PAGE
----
But the biggest problem for Bernie Sanders is not that he doesn’t win states, because he does. The problem for him is that when he does win, he doesn’t win by much. All Democratic primaries are proportional, so just winning a state is not enough. While Bernie is pulling off quite narrow victories in Michigan and Nebraska, Hillary is blowing him out of the water in Southern states like Mississippi and Louisiana, outdoing him in the delegate count. This is the way that she will probably step by step run away with the nomination. There are just too many states where Bernie cannot compete at all, most notably Southern states with high minority populations.

Either way, Bernie Sanders doesn’t look likely to leave the race anytime soon. He has the money, and his Senate seat is not up for re-election in November, so there’s no incentive for him to withdraw. Regardless of actual chances, he’s going to want to be on that stage, pushing progressive ideas and drawing Hillary to the left. This is especially true now that the stunner of a Michigan primary is probably going to generate some renewed attention to the Democratic race, at least for a little while.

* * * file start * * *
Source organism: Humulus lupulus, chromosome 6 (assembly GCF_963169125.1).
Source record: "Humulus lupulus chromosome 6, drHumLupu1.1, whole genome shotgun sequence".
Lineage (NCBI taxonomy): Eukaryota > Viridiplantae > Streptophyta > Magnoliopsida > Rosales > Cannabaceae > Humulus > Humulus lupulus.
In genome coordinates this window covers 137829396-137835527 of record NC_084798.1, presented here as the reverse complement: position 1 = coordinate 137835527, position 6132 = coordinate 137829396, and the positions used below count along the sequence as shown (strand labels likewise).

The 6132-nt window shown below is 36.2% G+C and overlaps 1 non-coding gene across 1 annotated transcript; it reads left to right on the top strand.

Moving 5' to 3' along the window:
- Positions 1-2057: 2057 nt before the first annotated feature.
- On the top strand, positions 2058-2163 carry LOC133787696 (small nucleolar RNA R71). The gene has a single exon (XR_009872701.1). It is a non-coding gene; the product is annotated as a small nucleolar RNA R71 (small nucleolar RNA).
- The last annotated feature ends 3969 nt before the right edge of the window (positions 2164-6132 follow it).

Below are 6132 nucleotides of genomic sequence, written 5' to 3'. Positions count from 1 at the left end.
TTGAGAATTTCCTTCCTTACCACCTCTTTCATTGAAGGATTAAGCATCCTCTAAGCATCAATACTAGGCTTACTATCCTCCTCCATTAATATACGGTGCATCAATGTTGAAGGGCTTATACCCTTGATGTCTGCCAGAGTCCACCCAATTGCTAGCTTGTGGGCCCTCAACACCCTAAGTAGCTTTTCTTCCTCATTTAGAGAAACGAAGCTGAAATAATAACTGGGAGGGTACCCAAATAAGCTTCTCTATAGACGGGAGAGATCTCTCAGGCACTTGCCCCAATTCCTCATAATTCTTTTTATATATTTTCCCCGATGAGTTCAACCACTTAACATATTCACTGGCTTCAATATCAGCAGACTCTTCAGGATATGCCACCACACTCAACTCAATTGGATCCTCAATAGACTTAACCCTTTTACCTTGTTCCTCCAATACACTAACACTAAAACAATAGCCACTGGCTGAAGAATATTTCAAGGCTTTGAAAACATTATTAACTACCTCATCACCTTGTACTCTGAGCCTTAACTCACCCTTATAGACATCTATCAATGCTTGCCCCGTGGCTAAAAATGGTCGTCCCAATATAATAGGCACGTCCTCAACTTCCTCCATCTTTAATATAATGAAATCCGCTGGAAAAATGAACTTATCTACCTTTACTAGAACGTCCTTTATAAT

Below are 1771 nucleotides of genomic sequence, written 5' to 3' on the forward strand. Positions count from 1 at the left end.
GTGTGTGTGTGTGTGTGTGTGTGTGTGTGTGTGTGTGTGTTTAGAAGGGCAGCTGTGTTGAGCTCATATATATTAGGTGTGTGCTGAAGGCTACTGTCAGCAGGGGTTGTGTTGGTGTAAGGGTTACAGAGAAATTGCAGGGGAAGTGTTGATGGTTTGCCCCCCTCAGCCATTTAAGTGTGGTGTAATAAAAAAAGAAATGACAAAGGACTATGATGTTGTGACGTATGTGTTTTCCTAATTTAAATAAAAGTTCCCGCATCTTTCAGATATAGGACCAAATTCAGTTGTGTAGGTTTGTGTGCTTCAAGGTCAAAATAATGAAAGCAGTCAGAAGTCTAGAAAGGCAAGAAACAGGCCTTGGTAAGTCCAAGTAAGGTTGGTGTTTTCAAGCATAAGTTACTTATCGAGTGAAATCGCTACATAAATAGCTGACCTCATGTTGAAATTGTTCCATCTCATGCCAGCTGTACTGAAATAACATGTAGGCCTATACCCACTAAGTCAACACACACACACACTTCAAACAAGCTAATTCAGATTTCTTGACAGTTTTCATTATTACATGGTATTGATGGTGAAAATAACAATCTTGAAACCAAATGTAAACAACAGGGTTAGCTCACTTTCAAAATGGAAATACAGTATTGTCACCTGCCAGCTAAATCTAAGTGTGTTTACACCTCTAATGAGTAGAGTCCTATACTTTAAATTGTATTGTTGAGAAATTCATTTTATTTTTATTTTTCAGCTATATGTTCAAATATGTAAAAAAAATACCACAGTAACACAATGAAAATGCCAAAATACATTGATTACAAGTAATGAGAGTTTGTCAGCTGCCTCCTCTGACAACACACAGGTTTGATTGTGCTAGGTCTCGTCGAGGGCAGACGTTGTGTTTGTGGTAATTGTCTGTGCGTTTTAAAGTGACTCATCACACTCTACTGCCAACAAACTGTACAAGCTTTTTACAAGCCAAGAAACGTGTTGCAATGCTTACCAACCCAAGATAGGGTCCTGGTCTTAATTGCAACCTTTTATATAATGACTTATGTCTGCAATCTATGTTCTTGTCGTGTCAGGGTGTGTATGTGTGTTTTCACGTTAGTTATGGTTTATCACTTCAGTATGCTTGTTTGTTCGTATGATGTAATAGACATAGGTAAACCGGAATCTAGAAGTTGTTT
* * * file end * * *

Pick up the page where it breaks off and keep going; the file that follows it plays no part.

In conclusion, the bottom line is this: It’s going to be a long primary season, y’all. Sanders and Clinton will probably both be around well into May, perhaps June. And the Republican primary? Well, as far as we know right now it might very well not be settled until the convention in July.

Klara Fredriksson